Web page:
14 Mar 2013

Does the New Pontiff Come with a Dark Past?

During Argentina's "dirty wars," which took place under a military dictatorship, 1976-1983, political opponents of the regime were routinely disappeared while American aid dollars rolled in to the junta. Throughout it all, most of Argentina's bishops remained silent, including Jorge Mario Bergoglio (now Pope Francis).

bergoglio and videla

But Hugh O'Shaughnessy, writing two years ago in the Guardian, suggests that Bergoglio may have been more complicit than merely silent:

The extent of the church's complicity in the dark deeds was excellently set out by Horacio Verbitsky, one of Argentina's most notable journalists, in his book El Silencio (Silence). He recounts how the Argentine navy with the connivance of Cardinal Jorge Bergoglio, now the Jesuit archbishop of Buenos Aires, hid from a visiting delegation of the Inter-American Human Rights Commission the dictatorship's political prisoners. Bergoglio was hiding them in nothing less than his holiday home in an island called El Silencio in the River Plate. The most shaming thing for the church is that in such circumstances Bergoglio's name was allowed to go forward in the ballot to chose the successor of John Paul II. What scandal would not have ensued if the first pope ever to be elected from the continent of America had been revealed as an accessory to murder and false imprisonment.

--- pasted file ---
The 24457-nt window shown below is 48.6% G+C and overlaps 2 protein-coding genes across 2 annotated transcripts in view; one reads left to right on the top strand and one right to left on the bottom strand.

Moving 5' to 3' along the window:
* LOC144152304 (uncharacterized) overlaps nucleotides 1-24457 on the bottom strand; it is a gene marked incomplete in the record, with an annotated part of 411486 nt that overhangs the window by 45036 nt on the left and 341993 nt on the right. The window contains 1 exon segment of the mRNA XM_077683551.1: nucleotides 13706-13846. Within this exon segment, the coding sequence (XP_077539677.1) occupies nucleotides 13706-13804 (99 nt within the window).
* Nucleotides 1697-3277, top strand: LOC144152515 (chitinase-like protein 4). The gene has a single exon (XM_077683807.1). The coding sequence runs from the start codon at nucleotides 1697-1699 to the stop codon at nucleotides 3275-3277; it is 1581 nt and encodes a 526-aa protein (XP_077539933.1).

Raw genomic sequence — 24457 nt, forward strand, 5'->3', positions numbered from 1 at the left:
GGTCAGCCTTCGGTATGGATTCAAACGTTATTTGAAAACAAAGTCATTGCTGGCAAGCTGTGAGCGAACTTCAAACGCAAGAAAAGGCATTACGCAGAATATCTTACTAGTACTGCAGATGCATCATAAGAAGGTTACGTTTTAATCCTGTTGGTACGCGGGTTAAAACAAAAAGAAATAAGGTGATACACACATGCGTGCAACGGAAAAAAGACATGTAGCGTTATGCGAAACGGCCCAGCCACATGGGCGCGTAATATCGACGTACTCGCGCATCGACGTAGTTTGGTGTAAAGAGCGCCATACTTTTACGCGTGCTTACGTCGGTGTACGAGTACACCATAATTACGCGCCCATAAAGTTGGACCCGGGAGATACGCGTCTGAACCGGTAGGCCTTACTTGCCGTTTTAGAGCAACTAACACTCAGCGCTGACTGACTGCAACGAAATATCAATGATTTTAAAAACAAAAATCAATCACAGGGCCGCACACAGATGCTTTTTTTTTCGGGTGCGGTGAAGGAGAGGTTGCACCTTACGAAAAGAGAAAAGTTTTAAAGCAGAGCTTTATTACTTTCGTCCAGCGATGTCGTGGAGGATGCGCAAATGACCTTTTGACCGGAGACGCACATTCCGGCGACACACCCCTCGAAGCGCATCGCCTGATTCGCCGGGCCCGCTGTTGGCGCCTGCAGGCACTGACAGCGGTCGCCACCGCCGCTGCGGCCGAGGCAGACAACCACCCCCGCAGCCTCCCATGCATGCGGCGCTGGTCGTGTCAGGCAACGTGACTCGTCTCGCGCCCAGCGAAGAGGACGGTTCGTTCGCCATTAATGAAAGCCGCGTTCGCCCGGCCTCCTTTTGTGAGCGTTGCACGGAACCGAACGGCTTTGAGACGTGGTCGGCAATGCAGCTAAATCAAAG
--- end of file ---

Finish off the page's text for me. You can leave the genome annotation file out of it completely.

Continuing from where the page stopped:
The cardinal's spokesman denied the charges, and, according to the U.K. edition of the International Business Times, "no evidence was presented linking him to the kidnapping" of the two priests he was accused of hiding.

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